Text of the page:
Work Experience in the Pandemic: Thinking Outside the Box

Work experience has undoubtedly been a casualty of Covid: for the current grade 11s and 12s, there was no opportunity to undertake the usual post-IGCSE 2 week work experience placements. And even this year, many of the Grade 10s are finding that firms they are approaching are replying to applicants with a ‘wait and see’ non-committal response.

For those who have received such a response it may well be a case of persistence and patience. Sending follow-up emails as the situation (hopefully) relaxes will let the firm know that you haven’t given up and are serious about gaining this experience. In addition, students should be thinking more widely about their work experience, looking at job sectors rather than specific roles (eg. the health sector rather than doctor); a look at the Careers Library on Unifrog and search by Career Area can help here, something I’m happy to support with for those who are feeling a bit lost.

Another option is to look into virtual work experience. As in all areas, the many gaps caused by lockdowns and restrictions have been plugged by the virtual world, and work experience is no exception. Many large, international companies are offering virtual work experience in a wide variety of roles. While it is possible to go directly to the company’s website to find these opportunities, the easiest way is via portals that advertise and manage these experiences.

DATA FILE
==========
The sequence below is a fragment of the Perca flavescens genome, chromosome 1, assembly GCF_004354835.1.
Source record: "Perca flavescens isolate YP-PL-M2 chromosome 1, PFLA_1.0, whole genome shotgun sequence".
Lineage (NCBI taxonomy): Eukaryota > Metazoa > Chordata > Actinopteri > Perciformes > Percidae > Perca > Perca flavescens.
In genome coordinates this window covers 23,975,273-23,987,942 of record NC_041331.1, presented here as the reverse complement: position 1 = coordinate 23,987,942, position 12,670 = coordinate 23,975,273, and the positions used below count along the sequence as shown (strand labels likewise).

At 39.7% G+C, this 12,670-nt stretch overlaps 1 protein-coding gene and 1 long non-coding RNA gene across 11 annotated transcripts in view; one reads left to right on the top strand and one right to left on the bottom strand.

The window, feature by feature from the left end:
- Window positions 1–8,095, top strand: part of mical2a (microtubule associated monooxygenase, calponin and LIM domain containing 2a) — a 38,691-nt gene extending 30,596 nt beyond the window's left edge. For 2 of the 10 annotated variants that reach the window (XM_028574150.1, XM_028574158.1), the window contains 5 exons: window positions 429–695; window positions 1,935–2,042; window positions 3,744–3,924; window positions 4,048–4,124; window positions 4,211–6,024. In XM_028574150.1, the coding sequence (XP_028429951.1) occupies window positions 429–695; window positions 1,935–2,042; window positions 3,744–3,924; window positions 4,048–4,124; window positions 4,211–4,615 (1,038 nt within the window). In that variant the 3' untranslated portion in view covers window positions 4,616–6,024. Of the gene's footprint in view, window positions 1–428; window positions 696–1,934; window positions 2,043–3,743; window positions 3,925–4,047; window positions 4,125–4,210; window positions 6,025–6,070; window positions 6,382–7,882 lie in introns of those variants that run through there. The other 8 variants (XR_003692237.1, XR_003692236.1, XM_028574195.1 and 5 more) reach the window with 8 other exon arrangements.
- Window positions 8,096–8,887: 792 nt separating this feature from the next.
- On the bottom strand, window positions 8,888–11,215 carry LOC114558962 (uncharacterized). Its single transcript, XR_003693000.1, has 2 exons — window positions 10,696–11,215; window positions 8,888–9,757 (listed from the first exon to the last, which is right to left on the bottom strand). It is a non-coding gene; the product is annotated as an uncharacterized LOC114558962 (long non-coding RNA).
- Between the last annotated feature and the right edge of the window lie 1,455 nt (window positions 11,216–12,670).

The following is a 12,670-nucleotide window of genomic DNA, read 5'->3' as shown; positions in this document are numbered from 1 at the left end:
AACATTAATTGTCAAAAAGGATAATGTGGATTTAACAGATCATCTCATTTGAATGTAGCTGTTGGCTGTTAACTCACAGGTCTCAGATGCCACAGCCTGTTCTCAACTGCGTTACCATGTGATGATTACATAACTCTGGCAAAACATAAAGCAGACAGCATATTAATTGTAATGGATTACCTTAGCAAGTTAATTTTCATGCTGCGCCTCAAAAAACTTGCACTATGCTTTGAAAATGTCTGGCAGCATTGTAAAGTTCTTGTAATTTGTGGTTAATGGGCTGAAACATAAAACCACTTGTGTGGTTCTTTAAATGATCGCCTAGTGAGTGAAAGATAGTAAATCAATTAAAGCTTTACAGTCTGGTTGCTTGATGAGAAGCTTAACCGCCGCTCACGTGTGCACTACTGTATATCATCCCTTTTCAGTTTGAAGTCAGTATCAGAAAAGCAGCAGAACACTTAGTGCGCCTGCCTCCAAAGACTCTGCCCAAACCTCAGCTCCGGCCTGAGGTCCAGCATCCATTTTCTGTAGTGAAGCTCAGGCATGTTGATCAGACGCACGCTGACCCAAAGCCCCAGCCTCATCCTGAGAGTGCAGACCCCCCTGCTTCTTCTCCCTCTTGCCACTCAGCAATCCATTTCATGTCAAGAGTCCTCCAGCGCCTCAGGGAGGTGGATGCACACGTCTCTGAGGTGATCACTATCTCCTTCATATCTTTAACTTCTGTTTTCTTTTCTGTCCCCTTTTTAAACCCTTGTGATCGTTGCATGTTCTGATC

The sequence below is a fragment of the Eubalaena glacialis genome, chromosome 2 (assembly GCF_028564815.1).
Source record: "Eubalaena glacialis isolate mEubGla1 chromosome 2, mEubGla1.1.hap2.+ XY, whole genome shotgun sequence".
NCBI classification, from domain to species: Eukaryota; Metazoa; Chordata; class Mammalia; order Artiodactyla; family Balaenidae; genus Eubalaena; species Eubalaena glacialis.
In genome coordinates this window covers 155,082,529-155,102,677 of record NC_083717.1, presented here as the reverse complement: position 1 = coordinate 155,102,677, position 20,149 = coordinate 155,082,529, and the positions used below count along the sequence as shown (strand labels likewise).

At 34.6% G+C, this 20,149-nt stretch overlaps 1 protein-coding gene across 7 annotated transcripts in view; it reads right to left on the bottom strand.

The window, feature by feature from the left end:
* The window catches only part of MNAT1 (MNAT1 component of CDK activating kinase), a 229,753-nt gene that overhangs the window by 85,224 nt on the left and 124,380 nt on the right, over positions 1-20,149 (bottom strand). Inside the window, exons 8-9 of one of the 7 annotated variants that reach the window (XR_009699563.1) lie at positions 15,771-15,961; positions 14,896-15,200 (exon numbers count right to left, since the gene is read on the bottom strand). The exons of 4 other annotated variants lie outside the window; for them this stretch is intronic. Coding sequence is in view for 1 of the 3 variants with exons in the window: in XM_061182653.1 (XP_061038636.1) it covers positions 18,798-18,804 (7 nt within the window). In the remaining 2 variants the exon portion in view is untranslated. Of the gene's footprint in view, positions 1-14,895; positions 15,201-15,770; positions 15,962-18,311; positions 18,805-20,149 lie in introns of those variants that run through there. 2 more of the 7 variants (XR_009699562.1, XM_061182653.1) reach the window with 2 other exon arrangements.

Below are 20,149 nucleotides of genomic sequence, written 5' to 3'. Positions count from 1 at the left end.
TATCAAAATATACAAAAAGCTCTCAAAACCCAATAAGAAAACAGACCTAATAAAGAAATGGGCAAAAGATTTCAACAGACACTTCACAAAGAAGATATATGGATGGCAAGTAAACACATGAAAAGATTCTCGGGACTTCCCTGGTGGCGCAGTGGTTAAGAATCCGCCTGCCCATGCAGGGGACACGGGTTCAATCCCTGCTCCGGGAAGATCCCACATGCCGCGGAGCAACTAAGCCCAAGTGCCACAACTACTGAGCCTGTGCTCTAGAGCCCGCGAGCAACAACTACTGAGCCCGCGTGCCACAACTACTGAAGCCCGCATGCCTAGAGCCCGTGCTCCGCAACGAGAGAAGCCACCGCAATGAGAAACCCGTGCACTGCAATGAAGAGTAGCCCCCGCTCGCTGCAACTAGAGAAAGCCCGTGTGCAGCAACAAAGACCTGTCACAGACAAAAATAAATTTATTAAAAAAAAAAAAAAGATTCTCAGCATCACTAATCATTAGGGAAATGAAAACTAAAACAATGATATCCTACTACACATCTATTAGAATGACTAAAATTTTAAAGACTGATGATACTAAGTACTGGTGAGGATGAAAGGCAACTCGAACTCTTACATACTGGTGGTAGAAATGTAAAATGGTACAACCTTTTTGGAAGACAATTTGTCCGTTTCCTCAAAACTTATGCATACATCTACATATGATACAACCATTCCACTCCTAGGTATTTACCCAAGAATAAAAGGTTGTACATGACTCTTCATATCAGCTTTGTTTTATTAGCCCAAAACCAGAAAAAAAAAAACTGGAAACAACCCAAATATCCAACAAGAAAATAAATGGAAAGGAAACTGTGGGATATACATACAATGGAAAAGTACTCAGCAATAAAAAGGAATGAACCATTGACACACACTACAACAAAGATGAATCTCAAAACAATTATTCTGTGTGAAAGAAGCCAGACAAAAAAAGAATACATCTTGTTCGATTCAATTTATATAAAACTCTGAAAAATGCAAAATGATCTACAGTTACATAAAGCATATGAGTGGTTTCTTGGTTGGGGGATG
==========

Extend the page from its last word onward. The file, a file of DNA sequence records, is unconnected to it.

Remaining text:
One of these is Springpod, a UK-based company offering access to both UK names (including a wide range of medical-related experiences via the NHS), international organisations like Nestle and Siemens and their own insight events into career sectors. Another is Forage, an Australian-based company offering ‘bitesize’ (2-5 hour) insights into a wide range of different sectors. Both are free to attend and do not require references, CVs or letters of motivation.

In Germany, I haven’t found a portal similar to the two mentioned above, but a number of companies are offering virtual experiences. Accenture in Germany offers their work experience virtually and Telekom are offering 5-day online placements. Deutsche Bahn has a week-long virtual work experience offer as ‘Fahrdienstleiter’ for the end of March (I’m tempted to enrol just to find out how you can be a virtual Fahrdienstleiter), so it might be that they open up more opportunities in the future or are prepared to on direct inquiry. Some Sparkasse branches, mainly in Bavaria, are even offering Schülerpraktikum über WhatsApp! And if the company of your choice isn’t offering virtual work experience, there is no harm in asking if they would consider it.

For grade 11s and 12s in particular, these virtual options could be a very useful compromise. For Grade 10s who are struggling to find meaningful work experience, they offer the opportunity to bolster a more limited ‘live’ option if, in conjunction with me, we plan out the two-week programme. As with most things over the last two years, everything is possible with an Internet connection and a bit of creative thinking.

Beyond LIS Team/Careers Education & Guidance

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